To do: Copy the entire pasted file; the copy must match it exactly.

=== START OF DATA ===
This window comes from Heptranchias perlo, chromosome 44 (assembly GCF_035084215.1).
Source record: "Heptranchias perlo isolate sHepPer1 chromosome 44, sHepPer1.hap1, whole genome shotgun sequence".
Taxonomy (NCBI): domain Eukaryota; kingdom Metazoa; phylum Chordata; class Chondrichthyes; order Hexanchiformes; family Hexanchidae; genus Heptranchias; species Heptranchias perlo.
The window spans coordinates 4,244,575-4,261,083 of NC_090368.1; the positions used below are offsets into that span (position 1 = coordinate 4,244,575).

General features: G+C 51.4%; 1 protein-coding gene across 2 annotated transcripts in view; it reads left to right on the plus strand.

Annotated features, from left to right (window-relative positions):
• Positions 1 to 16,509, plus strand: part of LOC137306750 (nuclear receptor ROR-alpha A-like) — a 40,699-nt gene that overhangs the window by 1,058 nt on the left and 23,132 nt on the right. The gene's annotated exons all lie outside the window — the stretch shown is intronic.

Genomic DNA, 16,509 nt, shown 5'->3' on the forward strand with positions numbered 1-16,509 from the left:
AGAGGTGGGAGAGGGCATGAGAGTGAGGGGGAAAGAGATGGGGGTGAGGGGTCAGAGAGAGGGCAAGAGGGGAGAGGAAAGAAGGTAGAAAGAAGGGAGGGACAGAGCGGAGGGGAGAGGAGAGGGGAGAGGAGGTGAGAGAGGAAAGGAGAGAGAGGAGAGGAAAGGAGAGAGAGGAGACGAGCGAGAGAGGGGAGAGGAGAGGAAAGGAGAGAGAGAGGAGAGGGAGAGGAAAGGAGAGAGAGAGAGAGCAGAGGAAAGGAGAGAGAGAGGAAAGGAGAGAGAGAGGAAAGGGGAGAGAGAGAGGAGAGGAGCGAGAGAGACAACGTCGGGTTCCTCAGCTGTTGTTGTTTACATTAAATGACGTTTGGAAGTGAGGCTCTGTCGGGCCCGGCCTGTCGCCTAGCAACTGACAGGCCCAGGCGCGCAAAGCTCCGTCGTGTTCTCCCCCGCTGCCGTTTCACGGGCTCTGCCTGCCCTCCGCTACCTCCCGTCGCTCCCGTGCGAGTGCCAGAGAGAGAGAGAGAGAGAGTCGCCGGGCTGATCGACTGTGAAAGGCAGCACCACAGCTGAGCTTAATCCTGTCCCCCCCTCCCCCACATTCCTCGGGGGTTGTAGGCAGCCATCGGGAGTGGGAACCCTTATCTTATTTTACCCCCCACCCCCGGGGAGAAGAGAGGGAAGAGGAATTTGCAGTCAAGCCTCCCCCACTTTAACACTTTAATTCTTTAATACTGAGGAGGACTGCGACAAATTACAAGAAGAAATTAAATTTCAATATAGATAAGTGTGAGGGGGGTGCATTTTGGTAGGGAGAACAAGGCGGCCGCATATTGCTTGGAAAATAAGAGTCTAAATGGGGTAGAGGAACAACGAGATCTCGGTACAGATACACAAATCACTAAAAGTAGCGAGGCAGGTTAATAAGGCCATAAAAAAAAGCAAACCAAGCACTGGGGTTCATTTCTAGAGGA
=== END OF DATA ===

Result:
This window comes from Heptranchias perlo, chromosome 44 (assembly GCF_035084215.1).
Source record: "Heptranchias perlo isolate sHepPer1 chromosome 44, sHepPer1.hap1, whole genome shotgun sequence".
Taxonomy (NCBI): domain Eukaryota; kingdom Metazoa; phylum Chordata; class Chondrichthyes; order Hexanchiformes; family Hexanchidae; genus Heptranchias; species Heptranchias perlo.
The window spans coordinates 4,244,575-4,261,083 of NC_090368.1; the positions used below are offsets into that span (position 1 = coordinate 4,244,575).

General features: G+C 51.4%; 1 protein-coding gene across 2 annotated transcripts in view; it reads left to right on the plus strand.

Annotated features, from left to right (window-relative positions):
• Positions 1 to 16,509, plus strand: part of LOC137306750 (nuclear receptor ROR-alpha A-like) — a 40,699-nt gene that overhangs the window by 1,058 nt on the left and 23,132 nt on the right. The gene's annotated exons all lie outside the window — the stretch shown is intronic.

Genomic DNA, 16,509 nt, shown 5'->3' on the forward strand with positions numbered 1-16,509 from the left:
AGAGGTGGGAGAGGGCATGAGAGTGAGGGGGAAAGAGATGGGGGTGAGGGGTCAGAGAGAGGGCAAGAGGGGAGAGGAAAGAAGGTAGAAAGAAGGGAGGGACAGAGCGGAGGGGAGAGGAGAGGGGAGAGGAGGTGAGAGAGGAAAGGAGAGAGAGGAGAGGAAAGGAGAGAGAGGAGACGAGCGAGAGAGGGGAGAGGAGAGGAAAGGAGAGAGAGAGGAGAGGGAGAGGAAAGGAGAGAGAGAGAGAGCAGAGGAAAGGAGAGAGAGAGGAAAGGAGAGAGAGAGGAAAGGGGAGAGAGAGAGGAGAGGAGCGAGAGAGACAACGTCGGGTTCCTCAGCTGTTGTTGTTTACATTAAATGACGTTTGGAAGTGAGGCTCTGTCGGGCCCGGCCTGTCGCCTAGCAACTGACAGGCCCAGGCGCGCAAAGCTCCGTCGTGTTCTCCCCCGCTGCCGTTTCACGGGCTCTGCCTGCCCTCCGCTACCTCCCGTCGCTCCCGTGCGAGTGCCAGAGAGAGAGAGAGAGAGAGTCGCCGGGCTGATCGACTGTGAAAGGCAGCACCACAGCTGAGCTTAATCCTGTCCCCCCCTCCCCCACATTCCTCGGGGGTTGTAGGCAGCCATCGGGAGTGGGAACCCTTATCTTATTTTACCCCCCACCCCCGGGGAGAAGAGAGGGAAGAGGAATTTGCAGTCAAGCCTCCCCCACTTTAACACTTTAATTCTTTAATACTGAGGAGGACTGCGACAAATTACAAGAAGAAATTAAATTTCAATATAGATAAGTGTGAGGGGGGTGCATTTTGGTAGGGAGAACAAGGCGGCCGCATATTGCTTGGAAAATAAGAGTCTAAATGGGGTAGAGGAACAACGAGATCTCGGTACAGATACACAAATCACTAAAAGTAGCGAGGCAGGTTAATAAGGCCATAAAAAAAAGCAAACCAAGCACTGGGGTTCATTTCTAGAGGA